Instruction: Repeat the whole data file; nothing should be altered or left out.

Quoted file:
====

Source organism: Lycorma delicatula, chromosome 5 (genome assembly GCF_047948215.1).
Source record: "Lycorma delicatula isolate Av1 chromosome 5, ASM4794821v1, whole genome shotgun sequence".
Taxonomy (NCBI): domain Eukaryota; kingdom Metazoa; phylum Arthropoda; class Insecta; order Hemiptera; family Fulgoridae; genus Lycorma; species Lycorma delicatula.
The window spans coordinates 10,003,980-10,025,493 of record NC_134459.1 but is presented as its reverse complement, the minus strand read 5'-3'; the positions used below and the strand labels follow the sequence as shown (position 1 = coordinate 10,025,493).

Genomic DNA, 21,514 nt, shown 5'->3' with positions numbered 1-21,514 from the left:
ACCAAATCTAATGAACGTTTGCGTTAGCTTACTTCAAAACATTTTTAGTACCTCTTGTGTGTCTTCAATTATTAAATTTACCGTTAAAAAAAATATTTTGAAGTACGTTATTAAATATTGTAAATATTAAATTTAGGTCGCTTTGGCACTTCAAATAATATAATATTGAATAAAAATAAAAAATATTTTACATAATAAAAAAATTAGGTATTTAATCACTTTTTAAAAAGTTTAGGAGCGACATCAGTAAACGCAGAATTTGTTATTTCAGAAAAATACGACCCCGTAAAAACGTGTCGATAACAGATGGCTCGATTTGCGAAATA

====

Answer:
Source organism: Lycorma delicatula, chromosome 5 (genome assembly GCF_047948215.1).
Source record: "Lycorma delicatula isolate Av1 chromosome 5, ASM4794821v1, whole genome shotgun sequence".
Taxonomy (NCBI): domain Eukaryota; kingdom Metazoa; phylum Arthropoda; class Insecta; order Hemiptera; family Fulgoridae; genus Lycorma; species Lycorma delicatula.
The window spans coordinates 10,003,980-10,025,493 of record NC_134459.1 but is presented as its reverse complement, the minus strand read 5'-3'; the positions used below and the strand labels follow the sequence as shown (position 1 = coordinate 10,025,493).

Genomic DNA, 21,514 nt, shown 5'->3' with positions numbered 1-21,514 from the left:
ACCAAATCTAATGAACGTTTGCGTTAGCTTACTTCAAAACATTTTTAGTACCTCTTGTGTGTCTTCAATTATTAAATTTACCGTTAAAAAAAATATTTTGAAGTACGTTATTAAATATTGTAAATATTAAATTTAGGTCGCTTTGGCACTTCAAATAATATAATATTGAATAAAAATAAAAAATATTTTACATAATAAAAAAATTAGGTATTTAATCACTTTTTAAAAAGTTTAGGAGCGACATCAGTAAACGCAGAATTTGTTATTTCAGAAAAATACGACCCCGTAAAAACGTGTCGATAACAGATGGCTCGATTTGCGAAATA